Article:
The economy generated another 209,000 jobs in July, marking the six straight month it has created 200,000 jobs or more, the Labor Department announced this morning.
Nevertheless, the labor force participation rate remains near a 40-year low, rising just barely from 62.8 percent to 62.9 percent. And unemployment moved back up a tenth of a point to 6.2 percent, reflecting the increased number of people who have joined the job market and are looking for work.
President Obama and his economic team of course have begun relentlessly crowing about the jobs market after five and a half years of, well, nothing to crow about.
In a statement, White House Council of Economic Advisors Chairman Jason Furman set up the fall guy – Republicans in Congress – should the jobs numbers go south:
To ensure this momentum can be sustained, the President is pressing Congress to act to create jobs and expand opportunity, while simultaneously using his own executive authority to encourage investment in the United States, boost the income of working families, and ensure safe and fair treatment of American workers.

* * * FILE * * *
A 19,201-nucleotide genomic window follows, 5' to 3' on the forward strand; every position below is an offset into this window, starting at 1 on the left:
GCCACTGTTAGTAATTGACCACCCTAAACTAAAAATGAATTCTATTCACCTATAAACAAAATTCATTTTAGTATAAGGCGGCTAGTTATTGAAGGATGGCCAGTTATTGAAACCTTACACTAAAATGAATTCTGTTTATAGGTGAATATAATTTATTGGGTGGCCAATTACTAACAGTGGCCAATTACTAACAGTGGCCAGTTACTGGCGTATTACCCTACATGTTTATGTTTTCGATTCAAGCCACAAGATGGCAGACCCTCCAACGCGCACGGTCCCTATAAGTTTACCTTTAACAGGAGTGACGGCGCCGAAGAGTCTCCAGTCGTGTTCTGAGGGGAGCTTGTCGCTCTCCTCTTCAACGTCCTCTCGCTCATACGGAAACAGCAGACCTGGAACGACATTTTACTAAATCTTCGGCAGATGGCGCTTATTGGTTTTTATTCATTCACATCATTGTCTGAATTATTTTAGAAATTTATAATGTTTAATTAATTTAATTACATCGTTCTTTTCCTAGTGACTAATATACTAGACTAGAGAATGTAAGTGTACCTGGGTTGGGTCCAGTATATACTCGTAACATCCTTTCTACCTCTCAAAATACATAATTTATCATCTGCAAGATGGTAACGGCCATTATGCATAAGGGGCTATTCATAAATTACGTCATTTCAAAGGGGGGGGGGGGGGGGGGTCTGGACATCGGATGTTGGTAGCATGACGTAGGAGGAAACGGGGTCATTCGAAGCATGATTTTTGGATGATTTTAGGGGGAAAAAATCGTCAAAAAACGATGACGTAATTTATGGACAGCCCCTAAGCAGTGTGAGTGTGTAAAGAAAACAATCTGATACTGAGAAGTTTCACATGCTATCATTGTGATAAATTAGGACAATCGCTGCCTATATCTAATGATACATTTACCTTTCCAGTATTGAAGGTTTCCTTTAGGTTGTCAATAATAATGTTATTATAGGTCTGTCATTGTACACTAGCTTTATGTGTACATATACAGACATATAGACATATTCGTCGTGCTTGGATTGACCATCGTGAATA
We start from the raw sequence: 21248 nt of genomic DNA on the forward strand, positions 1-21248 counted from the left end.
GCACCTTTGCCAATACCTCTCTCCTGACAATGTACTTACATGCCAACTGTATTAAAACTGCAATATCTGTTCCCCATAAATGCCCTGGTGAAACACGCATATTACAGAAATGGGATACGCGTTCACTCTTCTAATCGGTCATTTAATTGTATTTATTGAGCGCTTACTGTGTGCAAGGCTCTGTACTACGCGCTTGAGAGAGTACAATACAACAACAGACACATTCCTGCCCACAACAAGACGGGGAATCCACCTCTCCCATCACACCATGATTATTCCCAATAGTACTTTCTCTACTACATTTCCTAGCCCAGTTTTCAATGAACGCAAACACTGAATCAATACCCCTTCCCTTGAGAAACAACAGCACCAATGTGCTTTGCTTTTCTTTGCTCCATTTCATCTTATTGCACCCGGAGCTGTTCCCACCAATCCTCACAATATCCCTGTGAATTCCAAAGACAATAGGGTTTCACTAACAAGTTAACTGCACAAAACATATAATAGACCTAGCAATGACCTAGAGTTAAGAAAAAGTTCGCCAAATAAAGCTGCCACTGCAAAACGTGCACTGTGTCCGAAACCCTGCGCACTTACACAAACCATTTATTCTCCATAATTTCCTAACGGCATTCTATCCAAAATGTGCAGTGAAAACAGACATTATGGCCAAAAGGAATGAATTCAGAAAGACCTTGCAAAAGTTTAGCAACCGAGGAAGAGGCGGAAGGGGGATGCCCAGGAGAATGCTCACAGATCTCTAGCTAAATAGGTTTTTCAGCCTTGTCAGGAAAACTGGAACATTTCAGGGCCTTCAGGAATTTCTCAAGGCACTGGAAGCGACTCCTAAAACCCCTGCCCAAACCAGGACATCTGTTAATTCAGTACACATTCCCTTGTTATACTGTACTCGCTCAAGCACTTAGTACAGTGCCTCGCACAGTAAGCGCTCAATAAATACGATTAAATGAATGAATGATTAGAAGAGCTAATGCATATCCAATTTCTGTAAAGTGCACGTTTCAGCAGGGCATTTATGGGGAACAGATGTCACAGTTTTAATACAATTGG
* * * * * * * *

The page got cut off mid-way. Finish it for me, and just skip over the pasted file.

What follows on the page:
And in a typically misleading White House assertion, Furman claimed:
Looking at a range of indicators of unemployment, it is clear that we are far into the economic recovery—and that progress has been broadly shared—but we are not all the way there yet. The official unemployment rate is 80 percent of the way back to its pre-recession level.
Right. But Furman is deep into cherry picking here.
It was just two months ago when the nation finally recouped the 8.7 million jobs lost during the recession. However, because of population growth, the economy is still about 6.5 million jobs short of where it should be.
That is, assuming a decent jobs growth rate continues, we’re still three years away from getting back to where we were.
And an increasing share of the jobs created are part time or low-pay.
Crummy jobs created at a sloth’s pace. That’s the Obama record.